Post-Traumatic Stress Disorder (PTSD) is the name given to a set of experiences that can occur after someone has been exposed to or experienced a traumatic event. Just like adults, children and young people can be involved in or witness frightening, dangerous or threatening events, such as crime or a road accident. These events might be a single incident or might be experienced by the young person several times over months or years. Being witness to such incidents can then lead to the person experiencing PTSD.
How PTSD might be experienced
Following a traumatic experience, it is normal that a young person would feel a range of emotions, including anxiety, sadness, fear, and grief; usually these feelings would begin to reduce after a few weeks. As all young people are different, it is difficult to know exactly how each young person might react to a traumatic experience. This might depend on the age and the ability of the child to understand and process the event, as well as the type of trauma experienced.
If the upsetting and confusing thoughts and feelings about the incident go on for more than a few weeks and impact on the young person’s quality of life and general ability to function, they may be experiencing PTSD.
Some signs you might notice are:
- Re-enacting the trauma through play
- New worries and fears
- Extreme emotions
- Appearing withdrawn
- Unable to concentrate
- More angry and aggressive
- Difficulty sleeping or having nightmares
- Fear of being alone/clingy
- Experiencing distressing memories and thoughts about the trauma
- Experiencing ‘flashbacks’ or re-experiencing the event in their mind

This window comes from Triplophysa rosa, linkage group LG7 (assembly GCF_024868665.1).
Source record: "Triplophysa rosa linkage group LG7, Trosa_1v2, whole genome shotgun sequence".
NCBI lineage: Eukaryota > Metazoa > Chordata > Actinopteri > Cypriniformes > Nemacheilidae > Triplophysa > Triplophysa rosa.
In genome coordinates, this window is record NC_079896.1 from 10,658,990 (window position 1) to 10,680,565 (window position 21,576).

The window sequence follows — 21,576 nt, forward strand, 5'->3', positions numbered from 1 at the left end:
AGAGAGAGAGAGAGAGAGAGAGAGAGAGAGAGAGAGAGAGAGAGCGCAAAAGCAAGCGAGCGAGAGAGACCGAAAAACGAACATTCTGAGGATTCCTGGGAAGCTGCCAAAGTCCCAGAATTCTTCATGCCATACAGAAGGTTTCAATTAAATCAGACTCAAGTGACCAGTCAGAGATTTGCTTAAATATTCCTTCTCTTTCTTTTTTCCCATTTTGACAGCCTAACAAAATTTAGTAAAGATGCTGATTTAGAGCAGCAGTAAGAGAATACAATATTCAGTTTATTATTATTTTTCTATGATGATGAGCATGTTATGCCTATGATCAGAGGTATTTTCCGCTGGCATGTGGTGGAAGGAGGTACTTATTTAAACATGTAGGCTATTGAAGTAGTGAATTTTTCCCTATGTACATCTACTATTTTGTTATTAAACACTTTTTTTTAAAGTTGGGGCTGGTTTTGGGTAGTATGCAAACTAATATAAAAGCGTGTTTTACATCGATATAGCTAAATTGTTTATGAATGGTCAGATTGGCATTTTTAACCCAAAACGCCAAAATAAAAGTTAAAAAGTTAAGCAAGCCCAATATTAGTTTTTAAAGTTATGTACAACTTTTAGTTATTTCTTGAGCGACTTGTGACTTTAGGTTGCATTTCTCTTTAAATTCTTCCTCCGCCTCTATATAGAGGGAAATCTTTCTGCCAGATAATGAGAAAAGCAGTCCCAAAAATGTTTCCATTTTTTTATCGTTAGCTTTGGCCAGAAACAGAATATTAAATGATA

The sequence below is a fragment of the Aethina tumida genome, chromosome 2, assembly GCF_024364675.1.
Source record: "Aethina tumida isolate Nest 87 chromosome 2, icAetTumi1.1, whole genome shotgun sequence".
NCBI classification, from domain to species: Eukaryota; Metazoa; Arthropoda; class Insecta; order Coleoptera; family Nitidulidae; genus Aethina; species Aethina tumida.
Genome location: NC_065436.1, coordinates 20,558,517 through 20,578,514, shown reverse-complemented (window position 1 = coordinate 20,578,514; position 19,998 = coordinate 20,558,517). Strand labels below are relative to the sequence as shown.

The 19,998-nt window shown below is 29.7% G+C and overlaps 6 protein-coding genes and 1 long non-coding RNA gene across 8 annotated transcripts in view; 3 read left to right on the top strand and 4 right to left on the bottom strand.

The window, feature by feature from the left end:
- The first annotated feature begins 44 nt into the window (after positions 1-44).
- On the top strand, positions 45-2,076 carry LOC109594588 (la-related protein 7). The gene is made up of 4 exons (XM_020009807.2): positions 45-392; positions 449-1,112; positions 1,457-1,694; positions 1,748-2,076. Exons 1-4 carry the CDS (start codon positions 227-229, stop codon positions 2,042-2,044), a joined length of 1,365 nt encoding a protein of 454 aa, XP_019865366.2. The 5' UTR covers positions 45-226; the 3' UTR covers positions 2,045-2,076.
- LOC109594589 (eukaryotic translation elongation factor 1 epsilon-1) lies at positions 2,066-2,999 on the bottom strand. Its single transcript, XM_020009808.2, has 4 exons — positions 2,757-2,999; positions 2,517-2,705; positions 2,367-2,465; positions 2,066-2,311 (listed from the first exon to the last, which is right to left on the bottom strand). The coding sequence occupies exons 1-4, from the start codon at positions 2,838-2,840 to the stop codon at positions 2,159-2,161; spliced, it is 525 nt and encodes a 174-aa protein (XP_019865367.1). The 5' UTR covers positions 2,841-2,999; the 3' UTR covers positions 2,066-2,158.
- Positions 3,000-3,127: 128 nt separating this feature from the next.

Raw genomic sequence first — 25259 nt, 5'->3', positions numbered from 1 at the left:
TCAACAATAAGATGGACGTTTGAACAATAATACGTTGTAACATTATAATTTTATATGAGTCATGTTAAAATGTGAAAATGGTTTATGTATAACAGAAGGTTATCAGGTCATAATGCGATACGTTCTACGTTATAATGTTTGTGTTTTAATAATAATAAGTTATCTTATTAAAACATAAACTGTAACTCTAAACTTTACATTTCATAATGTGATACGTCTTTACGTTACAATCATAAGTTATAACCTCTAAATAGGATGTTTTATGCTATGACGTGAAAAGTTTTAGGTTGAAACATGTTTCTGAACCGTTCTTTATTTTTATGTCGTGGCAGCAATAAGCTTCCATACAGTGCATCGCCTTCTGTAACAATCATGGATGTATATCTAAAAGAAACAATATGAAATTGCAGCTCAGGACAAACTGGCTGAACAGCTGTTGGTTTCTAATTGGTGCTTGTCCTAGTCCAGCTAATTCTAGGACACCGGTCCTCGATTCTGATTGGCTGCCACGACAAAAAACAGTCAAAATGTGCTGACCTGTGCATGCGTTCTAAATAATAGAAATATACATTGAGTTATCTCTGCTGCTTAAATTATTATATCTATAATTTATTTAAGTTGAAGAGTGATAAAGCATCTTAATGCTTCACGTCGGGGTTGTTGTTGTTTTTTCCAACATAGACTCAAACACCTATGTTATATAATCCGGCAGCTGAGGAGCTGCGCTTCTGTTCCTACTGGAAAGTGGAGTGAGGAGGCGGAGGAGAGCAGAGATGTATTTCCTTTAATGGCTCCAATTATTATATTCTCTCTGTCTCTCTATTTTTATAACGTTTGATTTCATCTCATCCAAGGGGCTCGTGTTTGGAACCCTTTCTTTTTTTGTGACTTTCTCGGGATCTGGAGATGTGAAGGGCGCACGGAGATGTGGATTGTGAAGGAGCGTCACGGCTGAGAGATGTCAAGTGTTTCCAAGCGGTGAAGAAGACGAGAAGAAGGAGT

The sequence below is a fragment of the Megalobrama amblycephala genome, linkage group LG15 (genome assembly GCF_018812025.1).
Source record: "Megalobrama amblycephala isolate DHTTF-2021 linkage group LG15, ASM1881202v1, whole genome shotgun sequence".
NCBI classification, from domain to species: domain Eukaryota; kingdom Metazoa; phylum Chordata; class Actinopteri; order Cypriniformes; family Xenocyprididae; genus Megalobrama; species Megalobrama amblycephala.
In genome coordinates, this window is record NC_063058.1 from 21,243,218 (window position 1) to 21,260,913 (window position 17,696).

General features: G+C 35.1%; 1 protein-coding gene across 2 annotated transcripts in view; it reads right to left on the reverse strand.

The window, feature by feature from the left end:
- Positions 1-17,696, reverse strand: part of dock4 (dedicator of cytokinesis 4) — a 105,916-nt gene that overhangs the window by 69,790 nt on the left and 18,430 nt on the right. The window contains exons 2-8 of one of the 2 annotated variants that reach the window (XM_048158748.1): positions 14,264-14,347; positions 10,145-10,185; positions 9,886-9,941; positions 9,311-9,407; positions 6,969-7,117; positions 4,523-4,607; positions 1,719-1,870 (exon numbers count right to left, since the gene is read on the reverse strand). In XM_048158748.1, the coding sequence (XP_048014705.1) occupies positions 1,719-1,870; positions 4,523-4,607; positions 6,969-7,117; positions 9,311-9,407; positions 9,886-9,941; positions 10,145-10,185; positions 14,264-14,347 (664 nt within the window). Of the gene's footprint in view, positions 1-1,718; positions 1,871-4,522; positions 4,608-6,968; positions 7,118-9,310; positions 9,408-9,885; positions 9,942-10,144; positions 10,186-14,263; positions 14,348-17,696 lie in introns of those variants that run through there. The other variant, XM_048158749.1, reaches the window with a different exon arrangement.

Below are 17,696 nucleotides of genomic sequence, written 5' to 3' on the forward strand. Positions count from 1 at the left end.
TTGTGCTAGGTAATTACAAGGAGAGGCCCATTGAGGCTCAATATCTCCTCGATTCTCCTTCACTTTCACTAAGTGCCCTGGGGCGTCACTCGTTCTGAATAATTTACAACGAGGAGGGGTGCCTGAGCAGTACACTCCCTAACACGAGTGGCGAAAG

- Feelings of guilt and blame
- Fears about the future
- Behaving recklessly or impulsively
- Avoiding places or people that remind them of the traumatic event
- Start bedwetting and thumb-sucking again
- Being irritable and disobedient
- Complaining of physical symptoms such as headaches and stomach aches
Any traumatic event that a young person is involved in, where they felt terror or thought that their life or someone else’s life was in danger, could be result in the long-lasting effects that are known as PTSD.
These events might include:
- Serious road traffic accident
- Witnessing violence or death
- Violent attacks
- A major disaster
- Being witness to or experiencing physical, emotional or sexual abuse or sexual assault
- Terrorist attack
- Witnessing domestic violence
What can I do?
Your support, reassurance and understanding are very important during this time. Sometimes other family members, such as siblings, may also need support, as they may also have experienced the same traumatic event.
After a traumatic event it is normal that a young person will be distressed, upset, worried or anxious. It can be helpful to let your child talk about the event, if they want to, as this can help them to process the event and make sense of what has happened. Sometimes it can be difficult for young people to find the words to describe their feelings, so encouraging them to draw or write things down can be a helpful way to enable them to express their emotions.
Maintaining routine and structure following a traumatic incident or event will help your child to feel a sense of control and normality. Avoid making sudden or drastic changes to home and school-life, as this could cause your child further stress and anxiety.
It may be useful for teachers and other people involved in your child’s care and day-to-day life, to be made aware of your child’s experience of trauma, so that they can offer support and will be aware of any changes in your child’s behaviour.
If your child has suffered a traumatic event, and the distressing thoughts and feelings surrounding this have not started to reduce after about four weeks, then you should visit a GP to discuss your concerns. A GP can help to ensure that the right support for your child is put in place, as well as discussing any stress or worries that you may be experiencing yourself.
You may also find the information in this leaflet helpful: NHS Info around Trauma